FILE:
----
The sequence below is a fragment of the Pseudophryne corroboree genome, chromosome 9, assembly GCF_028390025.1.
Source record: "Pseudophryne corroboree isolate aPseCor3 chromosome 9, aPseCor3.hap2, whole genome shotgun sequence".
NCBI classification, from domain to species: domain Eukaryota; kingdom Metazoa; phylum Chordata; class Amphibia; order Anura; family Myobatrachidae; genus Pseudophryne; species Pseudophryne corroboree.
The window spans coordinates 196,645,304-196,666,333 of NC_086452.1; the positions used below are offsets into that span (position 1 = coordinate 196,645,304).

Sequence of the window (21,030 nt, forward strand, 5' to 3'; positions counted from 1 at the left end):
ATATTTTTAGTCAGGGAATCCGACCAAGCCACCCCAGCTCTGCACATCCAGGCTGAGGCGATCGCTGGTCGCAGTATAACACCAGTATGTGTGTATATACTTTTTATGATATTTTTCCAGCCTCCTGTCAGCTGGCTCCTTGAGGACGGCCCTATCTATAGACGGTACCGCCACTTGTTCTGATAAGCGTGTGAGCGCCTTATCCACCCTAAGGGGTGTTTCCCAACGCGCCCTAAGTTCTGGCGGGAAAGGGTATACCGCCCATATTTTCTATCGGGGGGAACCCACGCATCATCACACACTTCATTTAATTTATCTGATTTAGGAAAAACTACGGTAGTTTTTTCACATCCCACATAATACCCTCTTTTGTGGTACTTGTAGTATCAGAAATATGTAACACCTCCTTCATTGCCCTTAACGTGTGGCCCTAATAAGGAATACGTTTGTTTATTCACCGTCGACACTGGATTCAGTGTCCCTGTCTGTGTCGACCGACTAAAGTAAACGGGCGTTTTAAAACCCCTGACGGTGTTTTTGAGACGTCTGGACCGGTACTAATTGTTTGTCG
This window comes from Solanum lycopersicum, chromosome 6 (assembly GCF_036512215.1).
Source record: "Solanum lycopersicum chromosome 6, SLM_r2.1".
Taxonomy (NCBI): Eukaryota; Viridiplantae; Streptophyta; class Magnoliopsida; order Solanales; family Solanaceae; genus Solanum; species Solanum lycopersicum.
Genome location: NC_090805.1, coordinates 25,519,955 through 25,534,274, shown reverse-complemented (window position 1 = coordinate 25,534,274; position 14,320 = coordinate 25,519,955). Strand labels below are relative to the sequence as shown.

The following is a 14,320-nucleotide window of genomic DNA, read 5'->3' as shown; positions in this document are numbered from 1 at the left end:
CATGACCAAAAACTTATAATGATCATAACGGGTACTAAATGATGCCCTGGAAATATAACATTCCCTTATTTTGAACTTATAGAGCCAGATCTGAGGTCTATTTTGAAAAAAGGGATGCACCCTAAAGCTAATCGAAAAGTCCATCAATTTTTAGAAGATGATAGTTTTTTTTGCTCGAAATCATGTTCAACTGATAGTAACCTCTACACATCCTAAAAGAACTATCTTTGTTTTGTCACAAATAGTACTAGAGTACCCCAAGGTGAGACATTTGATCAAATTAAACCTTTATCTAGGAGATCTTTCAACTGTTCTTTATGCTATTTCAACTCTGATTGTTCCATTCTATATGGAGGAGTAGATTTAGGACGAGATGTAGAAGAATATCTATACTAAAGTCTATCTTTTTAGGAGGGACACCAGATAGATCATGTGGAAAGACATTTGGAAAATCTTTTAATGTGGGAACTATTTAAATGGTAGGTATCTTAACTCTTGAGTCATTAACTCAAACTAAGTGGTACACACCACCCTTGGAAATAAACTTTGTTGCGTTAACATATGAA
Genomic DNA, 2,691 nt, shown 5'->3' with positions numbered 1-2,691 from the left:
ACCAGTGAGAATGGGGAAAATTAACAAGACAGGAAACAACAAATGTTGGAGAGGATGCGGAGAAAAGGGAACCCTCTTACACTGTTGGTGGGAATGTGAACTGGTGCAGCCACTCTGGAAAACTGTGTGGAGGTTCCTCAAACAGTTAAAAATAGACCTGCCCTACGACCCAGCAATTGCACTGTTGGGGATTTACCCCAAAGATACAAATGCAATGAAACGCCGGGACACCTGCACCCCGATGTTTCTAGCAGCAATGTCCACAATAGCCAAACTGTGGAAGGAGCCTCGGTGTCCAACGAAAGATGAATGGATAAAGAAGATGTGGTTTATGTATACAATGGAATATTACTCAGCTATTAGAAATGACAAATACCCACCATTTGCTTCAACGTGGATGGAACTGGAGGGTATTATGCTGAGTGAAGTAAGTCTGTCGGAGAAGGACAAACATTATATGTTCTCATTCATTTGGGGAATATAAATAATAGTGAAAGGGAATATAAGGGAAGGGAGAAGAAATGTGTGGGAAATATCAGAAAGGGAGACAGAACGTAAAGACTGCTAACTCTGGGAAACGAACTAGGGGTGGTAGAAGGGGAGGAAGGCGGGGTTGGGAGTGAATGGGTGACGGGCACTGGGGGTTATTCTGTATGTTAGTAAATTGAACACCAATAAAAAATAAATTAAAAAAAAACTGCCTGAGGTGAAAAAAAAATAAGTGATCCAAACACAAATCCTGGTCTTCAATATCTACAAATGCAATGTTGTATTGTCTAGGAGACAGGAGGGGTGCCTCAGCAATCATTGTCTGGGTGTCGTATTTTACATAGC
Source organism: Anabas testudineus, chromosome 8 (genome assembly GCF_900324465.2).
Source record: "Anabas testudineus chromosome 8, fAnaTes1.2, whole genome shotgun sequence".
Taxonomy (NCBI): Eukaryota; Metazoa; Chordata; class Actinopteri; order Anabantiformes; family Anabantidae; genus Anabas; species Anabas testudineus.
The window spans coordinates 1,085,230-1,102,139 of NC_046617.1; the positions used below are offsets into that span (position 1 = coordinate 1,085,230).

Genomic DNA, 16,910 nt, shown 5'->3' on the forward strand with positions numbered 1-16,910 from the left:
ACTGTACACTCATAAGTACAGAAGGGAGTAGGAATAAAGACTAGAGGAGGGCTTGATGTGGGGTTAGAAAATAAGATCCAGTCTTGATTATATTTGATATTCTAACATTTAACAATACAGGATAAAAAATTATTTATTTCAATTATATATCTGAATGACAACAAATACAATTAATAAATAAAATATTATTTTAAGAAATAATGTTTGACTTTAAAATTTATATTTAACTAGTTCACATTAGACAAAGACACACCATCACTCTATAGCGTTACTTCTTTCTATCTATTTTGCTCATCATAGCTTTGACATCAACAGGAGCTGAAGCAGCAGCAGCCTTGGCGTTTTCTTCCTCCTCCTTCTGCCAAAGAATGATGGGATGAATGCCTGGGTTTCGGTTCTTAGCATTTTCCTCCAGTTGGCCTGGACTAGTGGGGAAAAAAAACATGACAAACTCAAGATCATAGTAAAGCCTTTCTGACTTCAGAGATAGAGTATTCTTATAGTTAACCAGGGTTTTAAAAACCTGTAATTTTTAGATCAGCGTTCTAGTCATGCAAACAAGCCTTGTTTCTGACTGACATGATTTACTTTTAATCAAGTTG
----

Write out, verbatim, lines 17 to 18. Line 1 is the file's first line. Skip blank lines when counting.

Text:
Taxonomy (NCBI): Eukaryota; Metazoa; Chordata; class Actinopteri; order Anabantiformes; family Anabantidae; genus Anabas; species Anabas testudineus.
The window spans coordinates 1,085,230-1,102,139 of NC_046617.1; the positions used below are offsets into that span (position 1 = coordinate 1,085,230).